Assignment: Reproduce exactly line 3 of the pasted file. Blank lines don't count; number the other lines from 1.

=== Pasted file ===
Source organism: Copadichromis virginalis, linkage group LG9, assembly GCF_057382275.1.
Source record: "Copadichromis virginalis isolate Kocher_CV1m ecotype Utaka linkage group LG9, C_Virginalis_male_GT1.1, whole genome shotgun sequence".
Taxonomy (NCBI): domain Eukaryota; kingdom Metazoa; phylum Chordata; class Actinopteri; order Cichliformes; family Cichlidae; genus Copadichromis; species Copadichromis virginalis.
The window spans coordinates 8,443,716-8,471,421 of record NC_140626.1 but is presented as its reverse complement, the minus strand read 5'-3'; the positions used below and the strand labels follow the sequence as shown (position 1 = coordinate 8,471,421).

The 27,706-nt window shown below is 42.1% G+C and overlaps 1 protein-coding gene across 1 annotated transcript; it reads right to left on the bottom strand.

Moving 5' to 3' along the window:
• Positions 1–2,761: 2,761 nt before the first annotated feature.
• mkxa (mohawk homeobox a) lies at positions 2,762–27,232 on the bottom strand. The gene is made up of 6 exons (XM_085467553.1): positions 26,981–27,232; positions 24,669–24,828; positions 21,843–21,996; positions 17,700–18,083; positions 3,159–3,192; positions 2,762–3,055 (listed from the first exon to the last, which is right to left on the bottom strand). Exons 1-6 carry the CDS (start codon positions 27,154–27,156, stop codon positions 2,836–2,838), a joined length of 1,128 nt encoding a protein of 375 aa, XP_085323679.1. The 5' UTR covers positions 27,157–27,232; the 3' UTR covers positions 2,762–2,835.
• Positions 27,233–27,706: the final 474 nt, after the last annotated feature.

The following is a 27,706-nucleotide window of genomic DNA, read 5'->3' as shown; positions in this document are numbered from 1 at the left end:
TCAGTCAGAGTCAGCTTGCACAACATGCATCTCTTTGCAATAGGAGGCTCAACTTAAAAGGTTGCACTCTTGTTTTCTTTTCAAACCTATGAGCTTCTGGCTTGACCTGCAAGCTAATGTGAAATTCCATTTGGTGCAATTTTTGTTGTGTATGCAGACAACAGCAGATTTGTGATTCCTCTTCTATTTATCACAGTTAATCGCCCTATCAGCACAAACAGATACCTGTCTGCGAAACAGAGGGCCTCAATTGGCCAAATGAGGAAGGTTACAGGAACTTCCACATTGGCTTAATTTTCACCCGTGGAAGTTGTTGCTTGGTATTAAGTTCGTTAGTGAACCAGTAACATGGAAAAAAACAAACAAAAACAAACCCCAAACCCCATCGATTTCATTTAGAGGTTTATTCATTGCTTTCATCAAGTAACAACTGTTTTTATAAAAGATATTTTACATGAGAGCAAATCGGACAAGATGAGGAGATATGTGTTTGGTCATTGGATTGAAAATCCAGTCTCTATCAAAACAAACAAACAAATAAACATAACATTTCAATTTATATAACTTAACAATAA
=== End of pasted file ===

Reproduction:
Taxonomy (NCBI): domain Eukaryota; kingdom Metazoa; phylum Chordata; class Actinopteri; order Cichliformes; family Cichlidae; genus Copadichromis; species Copadichromis virginalis.